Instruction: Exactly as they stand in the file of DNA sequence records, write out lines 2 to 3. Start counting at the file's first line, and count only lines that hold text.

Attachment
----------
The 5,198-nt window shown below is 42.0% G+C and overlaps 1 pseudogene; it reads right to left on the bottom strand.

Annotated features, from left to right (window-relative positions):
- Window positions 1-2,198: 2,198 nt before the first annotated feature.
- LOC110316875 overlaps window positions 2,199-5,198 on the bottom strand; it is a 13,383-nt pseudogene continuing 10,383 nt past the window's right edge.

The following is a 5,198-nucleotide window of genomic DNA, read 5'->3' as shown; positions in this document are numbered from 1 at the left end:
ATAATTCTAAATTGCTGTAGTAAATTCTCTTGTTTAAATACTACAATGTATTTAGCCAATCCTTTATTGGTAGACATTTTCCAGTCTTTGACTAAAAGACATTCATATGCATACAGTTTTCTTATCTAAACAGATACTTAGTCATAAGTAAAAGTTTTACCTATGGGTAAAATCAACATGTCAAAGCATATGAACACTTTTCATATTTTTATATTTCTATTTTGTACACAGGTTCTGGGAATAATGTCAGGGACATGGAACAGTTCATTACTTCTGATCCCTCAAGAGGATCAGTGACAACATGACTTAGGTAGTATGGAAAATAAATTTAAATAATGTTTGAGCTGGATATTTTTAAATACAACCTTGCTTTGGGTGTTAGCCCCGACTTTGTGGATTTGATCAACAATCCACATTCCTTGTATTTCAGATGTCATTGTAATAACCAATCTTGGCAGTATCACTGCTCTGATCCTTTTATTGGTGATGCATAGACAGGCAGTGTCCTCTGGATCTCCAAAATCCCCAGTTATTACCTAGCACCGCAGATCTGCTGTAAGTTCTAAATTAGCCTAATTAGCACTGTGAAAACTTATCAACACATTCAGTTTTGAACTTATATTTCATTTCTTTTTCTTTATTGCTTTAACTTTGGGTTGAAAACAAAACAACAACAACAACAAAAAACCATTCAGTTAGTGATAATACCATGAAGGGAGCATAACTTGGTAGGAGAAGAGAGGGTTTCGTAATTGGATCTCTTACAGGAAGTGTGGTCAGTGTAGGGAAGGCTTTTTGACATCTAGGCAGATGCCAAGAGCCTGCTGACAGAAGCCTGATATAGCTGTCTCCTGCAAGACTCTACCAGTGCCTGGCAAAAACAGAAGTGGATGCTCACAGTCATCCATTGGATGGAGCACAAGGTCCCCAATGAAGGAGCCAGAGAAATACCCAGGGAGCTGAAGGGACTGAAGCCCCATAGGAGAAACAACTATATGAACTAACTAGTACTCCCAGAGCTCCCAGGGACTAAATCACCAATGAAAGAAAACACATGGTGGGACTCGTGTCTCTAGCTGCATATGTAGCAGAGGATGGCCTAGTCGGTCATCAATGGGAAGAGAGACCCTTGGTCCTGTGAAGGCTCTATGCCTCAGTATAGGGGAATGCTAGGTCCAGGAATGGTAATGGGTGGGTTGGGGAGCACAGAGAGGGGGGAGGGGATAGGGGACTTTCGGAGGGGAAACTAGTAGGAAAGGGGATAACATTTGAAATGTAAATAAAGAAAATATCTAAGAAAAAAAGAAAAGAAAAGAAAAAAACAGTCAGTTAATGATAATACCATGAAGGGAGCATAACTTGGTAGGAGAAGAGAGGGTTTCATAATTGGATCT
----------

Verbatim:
Annotated features, from left to right (window-relative positions):
- Window positions 1-2,198: 2,198 nt before the first annotated feature.